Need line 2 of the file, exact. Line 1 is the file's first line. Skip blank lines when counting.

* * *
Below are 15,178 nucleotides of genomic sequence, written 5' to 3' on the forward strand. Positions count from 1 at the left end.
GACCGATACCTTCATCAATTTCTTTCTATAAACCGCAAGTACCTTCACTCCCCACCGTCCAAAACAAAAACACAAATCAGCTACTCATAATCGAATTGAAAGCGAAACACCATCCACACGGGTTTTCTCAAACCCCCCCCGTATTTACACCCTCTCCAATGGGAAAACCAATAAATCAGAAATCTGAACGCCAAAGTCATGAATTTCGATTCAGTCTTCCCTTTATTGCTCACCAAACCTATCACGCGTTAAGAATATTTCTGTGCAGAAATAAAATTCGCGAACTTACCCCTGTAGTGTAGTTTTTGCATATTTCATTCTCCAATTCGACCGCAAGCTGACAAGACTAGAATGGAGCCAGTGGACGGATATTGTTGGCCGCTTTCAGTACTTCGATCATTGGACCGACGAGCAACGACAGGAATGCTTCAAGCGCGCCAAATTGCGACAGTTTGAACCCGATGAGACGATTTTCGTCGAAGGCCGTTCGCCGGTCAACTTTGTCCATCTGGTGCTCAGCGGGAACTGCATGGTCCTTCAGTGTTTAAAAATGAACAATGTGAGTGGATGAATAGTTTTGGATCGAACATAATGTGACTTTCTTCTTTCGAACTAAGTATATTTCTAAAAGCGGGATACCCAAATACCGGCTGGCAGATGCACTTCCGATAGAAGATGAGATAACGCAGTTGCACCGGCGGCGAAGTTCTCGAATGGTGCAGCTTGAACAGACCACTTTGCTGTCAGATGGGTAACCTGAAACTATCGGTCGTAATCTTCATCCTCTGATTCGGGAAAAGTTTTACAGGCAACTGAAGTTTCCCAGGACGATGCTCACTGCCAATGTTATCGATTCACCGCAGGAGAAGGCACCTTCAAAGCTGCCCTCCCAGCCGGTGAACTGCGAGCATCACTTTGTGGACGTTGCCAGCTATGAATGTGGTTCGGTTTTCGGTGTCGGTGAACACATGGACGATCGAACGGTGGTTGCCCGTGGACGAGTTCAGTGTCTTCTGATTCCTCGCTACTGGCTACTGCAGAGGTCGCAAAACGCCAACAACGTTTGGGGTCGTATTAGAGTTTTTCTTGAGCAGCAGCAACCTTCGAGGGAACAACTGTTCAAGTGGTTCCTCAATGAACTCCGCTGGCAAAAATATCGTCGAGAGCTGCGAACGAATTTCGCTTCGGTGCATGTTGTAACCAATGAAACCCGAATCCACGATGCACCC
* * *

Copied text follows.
GACCGATACCTTCATCAATTTCTTTCTATAAACCGCAAGTACCTTCACTCCCCACCGTCCAAAACAAAAACACAAATCAGCTACTCATAATCGAATTGAAAGCGAAACACCATCCACACGGGTTTTCTCAAACCCCCCCCGTATTTACACCCTCTCCAATGGGAAAACCAATAAATCAGAAATCTGAACGCCAAAGTCATGAATTTCGATTCAGTCTTCCCTTTATTGCTCACCAAACCTATCACGCGTTAAGAATATTTCTGTGCAGAAATAAAATTCGCGAACTTACCCCTGTAGTGTAGTTTTTGCATATTTCATTCTCCAATTCGACCGCAAGCTGACAAGACTAGAATGGAGCCAGTGGACGGATATTGTTGGCCGCTTTCAGTACTTCGATCATTGGACCGACGAGCAACGACAGGAATGCTTCAAGCGCGCCAAATTGCGACAGTTTGAACCCGATGAGACGATTTTCGTCGAAGGCCGTTCGCCGGTCAACTTTGTCCATCTGGTGCTCAGCGGGAACTGCATGGTCCTTCAGTGTTTAAAAATGAACAATGTGAGTGGATGAATAGTTTTGGATCGAACATAATGTGACTTTCTTCTTTCGAACTAAGTATATTTCTAAAAGCGGGATACCCAAATACCGGCTGGCAGATGCACTTCCGATAGAAGATGAGATAACGCAGTTGCACCGGCGGCGAAGTTCTCGAATGGTGCAGCTTGAACAGACCACTTTGCTGTCAGATGGGTAACCTGAAACTATCGGTCGTAATCTTCATCCTCTGATTCGGGAAAAGTTTTACAGGCAACTGAAGTTTCCCAGGACGATGCTCACTGCCAATGTTATCGATTCACCGCAGGAGAAGGCACCTTCAAAGCTGCCCTCCCAGCCGGTGAACTGCGAGCATCACTTTGTGGACGTTGCCAGCTATGAATGTGGTTCGGTTTTCGGTGTCGGTGAACACATGGACGATCGAACGGTGGTTGCCCGTGGACGAGTTCAGTGTCTTCTGATTCCTCGCTACTGGCTACTGCAGAGGTCGCAAAACGCCAACAACGTTTGGGGTCGTATTAGAGTTTTTCTTGAGCAGCAGCAACCTTCGAGGGAACAACTGTTCAAGTGGTTCCTCAATGAACTCCGCTGGCAAAAATATCGTCGAGAGCTGCGAACGAATTTCGCTTCGGTGCATGTTGTAACCAATGAAACCCGAATCCACGATGCACCC